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Using supercomputers to feed and green the world

 Quinoa cropped

A key to feeding humanity and combating climate change through the 21st century will be the development of ‘supercharged’ crops and trees that perform the miracle of photosynthesis with far greater efficiency.

At the Australian National University’s John Curtin School of Medical Research, Professor Jill Gready and her team are employing Australia’s most powerful supercomputer, Raijin, at NCI to unlock the secrets of what has been termed ‘the most important chemical process on Earth’, photosynthesis, which enables plants to use sunlight to convert CO2 to food and fibre – and so support all other life, including us.

At the heart of the process is an enigmatic enzyme, Rubisco, which pulls CO2 from the air enabling plants to convert its carbon into proteins, sugars, starches, oils, celluloses and other useful substances. However, despite a couple of billion years of evolution, Rubisco is still rather inefficient at what it does, leaving plenty of room for improvement, Professor Gready says.

“Our studies aim to find out why Rubisco is so inefficient, and to use this information to re-engineer it for improved efficiency. Even modest improvements offer major scope to enhance light, water and nutrient utilization by plants and, hence, to create higher-yielding food crops, to green deserts and to restore degraded landscapes. Another application could be improved tree Rubiscos that can lock up more CO2 and fight climate change, or adaptation of suitable plants for sustainable high-yield biofuel production,” she explains.

Over the last 30 years Professor Gready has developed a unique multidisciplinary approach for tackling complex bimolecular challenges which has overcome many seemingly intractable problems. This integrates computational and conceptual biology (computation and simulation, bioinformatics, genomics, phylogenetics, prediction) with experimentation across fields such as biochemistry, biophysics, molecular biology and enzymology. “Computer simulation offers us the possibility to obtain detailed information on the conformation, reactions, interactions and other properties of proteins which is unobtainable by experimental means. The key to our approach is to couple computation and experiment at all stages of the project,” she says.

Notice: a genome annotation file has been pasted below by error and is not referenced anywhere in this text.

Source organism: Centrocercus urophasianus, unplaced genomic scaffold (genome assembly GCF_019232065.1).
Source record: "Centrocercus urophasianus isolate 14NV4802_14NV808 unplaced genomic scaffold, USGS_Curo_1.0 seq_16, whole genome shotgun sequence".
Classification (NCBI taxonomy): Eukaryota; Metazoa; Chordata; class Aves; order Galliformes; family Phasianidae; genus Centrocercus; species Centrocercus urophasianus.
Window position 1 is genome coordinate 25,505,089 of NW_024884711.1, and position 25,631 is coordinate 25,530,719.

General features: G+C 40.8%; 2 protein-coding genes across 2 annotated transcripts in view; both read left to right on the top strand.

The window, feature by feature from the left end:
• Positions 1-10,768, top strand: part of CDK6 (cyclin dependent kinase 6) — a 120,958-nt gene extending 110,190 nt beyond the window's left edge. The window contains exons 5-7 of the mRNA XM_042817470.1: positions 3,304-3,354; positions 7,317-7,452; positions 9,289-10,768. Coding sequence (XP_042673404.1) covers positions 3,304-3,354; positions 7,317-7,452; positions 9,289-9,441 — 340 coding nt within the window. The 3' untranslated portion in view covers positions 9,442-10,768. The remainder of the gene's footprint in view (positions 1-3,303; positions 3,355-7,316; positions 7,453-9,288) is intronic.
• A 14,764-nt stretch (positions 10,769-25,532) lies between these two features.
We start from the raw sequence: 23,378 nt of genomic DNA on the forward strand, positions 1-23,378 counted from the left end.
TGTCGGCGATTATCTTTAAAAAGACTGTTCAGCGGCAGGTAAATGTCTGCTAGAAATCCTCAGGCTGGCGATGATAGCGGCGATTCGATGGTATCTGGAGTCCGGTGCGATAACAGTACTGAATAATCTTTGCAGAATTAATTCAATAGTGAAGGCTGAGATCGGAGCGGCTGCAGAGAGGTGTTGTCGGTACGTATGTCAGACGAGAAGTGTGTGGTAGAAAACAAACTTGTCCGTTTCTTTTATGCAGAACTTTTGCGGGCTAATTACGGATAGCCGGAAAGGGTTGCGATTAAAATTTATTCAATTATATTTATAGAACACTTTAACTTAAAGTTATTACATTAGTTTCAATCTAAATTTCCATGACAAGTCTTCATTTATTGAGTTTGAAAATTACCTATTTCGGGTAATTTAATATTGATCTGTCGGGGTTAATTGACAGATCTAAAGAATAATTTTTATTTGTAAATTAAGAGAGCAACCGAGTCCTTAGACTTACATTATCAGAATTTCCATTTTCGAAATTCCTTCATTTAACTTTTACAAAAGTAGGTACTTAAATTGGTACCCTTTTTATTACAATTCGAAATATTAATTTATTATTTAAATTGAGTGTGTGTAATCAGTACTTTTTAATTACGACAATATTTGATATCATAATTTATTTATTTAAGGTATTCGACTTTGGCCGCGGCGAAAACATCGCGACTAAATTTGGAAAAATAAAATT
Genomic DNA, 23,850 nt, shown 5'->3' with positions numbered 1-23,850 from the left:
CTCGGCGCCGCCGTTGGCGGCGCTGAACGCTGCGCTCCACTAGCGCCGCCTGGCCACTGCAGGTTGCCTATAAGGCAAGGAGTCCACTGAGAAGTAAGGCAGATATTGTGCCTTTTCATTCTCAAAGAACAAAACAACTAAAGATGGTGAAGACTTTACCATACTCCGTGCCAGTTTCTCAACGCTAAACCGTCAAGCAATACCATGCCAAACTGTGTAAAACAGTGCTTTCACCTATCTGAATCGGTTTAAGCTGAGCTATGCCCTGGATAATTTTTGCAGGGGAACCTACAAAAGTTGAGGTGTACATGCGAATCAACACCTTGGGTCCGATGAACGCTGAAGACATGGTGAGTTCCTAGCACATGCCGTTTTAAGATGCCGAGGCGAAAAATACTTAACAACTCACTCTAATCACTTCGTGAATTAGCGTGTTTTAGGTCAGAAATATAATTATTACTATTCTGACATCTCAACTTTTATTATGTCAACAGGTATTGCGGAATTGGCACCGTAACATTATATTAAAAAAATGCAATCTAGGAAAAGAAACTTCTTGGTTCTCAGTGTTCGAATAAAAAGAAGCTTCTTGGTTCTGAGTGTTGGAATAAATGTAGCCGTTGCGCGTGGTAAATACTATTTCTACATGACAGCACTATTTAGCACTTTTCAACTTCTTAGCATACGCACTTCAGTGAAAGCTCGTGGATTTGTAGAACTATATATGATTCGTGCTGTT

Her team is using the NCI supercomputer to probe the secrets of Rubisco in the quest to identify or develop variants which perform the same basic catalysis tasks – but which do them faster and waste far less energy on unwanted chemical side-reactions.

“Computational simulation of the mechanism of Rubisco is much more challenging than simulations for other enzymes because of the sheer size and complexity of the protein,” she says. “However, if we can do it for Rubisco, we anticipate it will blaze a trail to re-engineering thousands of other enzymes, with valuable applications across the whole of biology, biotechnology, agriculture, medical science and drug design – so it is an ideal target for proof the concept.”

The work has already achieved significant progress developing several ‘mutant’ Rubisco that take up CO2 more efficiently and are more specific in their action. This advance alone could lead to crops with improved water-use efficiency – vital in times of drought or water scarcity. In parallel work, Prof. Gready is scouring the world’s seed banks for naturally occurring Rubiscos with similar propensities.

“The gains we have seen in the lab with our new Rubiscos so far are already much greater than major agribiotech companies would normally aim for when developing a new crop type,” she comments. “Potentially they will enable us to design efficient biofuel crops that don’t compete with food crops for key resources.”

Patents have already been taken out encompassing the Rubisco work and plans for applications in commercial, national and international agriculture for ultimate delivery to farmers are well advanced.

In another project Prof. Gready’s team is using the NCI supercomputer to study a protein similar to prion protein they recently discovered called Shadoo. “Misfolded forms – prions – have had a bad press because of their association with diseases such as Mad Cow and Creutzfeldt-Jakob – but in reality prion protein is a good guy. They are involved in high order brain functions such as memory,” she explains. It is early days in defining the functions of Shadoo but one aspect being studied using NCI is its ability to bind RNA in a similar manner to that of the protein that causes Fragile X syndrome in children. This work may throw light on the causes of this condition.

Through Prof. Gready’s pioneering work on enzymes, Australia’s NCI supercomputer is playing a potent role in the global endeavour to feed humanity, protect the world from climate change and enhance human health.

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